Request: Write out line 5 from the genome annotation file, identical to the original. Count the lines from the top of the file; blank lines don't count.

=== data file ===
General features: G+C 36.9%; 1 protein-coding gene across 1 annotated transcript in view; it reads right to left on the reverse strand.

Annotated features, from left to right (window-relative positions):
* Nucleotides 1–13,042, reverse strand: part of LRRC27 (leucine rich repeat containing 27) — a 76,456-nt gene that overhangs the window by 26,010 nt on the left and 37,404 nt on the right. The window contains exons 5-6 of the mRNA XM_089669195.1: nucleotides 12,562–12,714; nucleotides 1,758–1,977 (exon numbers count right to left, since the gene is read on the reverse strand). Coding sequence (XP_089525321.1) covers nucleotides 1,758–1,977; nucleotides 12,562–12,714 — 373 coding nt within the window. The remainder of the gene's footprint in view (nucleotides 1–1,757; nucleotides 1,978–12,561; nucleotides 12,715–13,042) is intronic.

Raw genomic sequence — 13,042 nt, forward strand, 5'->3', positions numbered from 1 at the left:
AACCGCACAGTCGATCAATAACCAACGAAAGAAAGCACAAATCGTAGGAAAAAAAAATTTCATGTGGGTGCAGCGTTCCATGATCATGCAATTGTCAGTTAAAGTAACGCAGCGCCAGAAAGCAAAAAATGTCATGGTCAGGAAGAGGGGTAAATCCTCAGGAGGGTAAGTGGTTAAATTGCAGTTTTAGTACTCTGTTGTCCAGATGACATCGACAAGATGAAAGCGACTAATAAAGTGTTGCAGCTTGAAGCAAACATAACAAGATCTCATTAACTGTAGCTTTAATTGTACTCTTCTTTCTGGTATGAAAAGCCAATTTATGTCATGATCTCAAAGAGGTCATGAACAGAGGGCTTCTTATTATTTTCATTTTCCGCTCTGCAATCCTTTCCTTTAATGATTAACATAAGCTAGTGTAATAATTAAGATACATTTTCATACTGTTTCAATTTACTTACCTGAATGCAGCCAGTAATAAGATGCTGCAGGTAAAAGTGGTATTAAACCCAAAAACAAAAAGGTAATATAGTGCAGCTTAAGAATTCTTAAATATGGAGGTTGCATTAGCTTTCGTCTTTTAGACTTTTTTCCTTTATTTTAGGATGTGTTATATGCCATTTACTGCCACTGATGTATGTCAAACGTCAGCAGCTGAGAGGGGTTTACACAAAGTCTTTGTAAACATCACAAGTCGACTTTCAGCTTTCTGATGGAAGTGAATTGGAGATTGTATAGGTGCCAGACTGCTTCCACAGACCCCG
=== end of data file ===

AACCGCACAGTCGATCAATAACCAACGAAAGAAAGCACAAATCGTAGGAAAAAAAAATTTCATGTGGGTGCAGCGTTCCATGATCATGCAATTGTCAGTTAAAGTAACGCAGCGCCAGAAAGCAAAAAATGTCATGGTCAGGAAGAGGGGTAAATCCTCAGGAGGGTAAGTGGTTAAATTGCAGTTTTAGTACTCTGTTGTCCAGATGACATCGACAAGATGAAAGCGACTAATAAAGTGTTGCAGCTTGAAGCAAACATAACAAGATCTCATTAACTGTAGCTTTAATTGTACTCTTCTTTCTGGTATGAAAAGCCAATTTATGTCATGATCTCAAAGAGGTCATGAACAGAGGGCTTCTTATTATTTTCATTTTCCGCTCTGCAATCCTTTCCTTTAATGATTAACATAAGCTAGTGTAATAATTAAGATACATTTTCATACTGTTTCAATTTACTTACCTGAATGCAGCCAGTAATAAGATGCTGCAGGTAAAAGTGGTATTAAACCCAAAAACAAAAAGGTAATATAGTGCAGCTTAAGAATTCTTAAATATGGAGGTTGCATTAGCTTTCGTCTTTTAGACTTTTTTCCTTTATTTTAGGATGTGTTATATGCCATTTACTGCCACTGATGTATGTCAAACGTCAGCAGCTGAGAGGGGTTTACACAAAGTCTTTGTAAACATCACAAGTCGACTTTCAGCTTTCTGATGGAAGTGAATTGGAGATTGTATAGGTGCCAGACTGCTTCCACAGACCCCG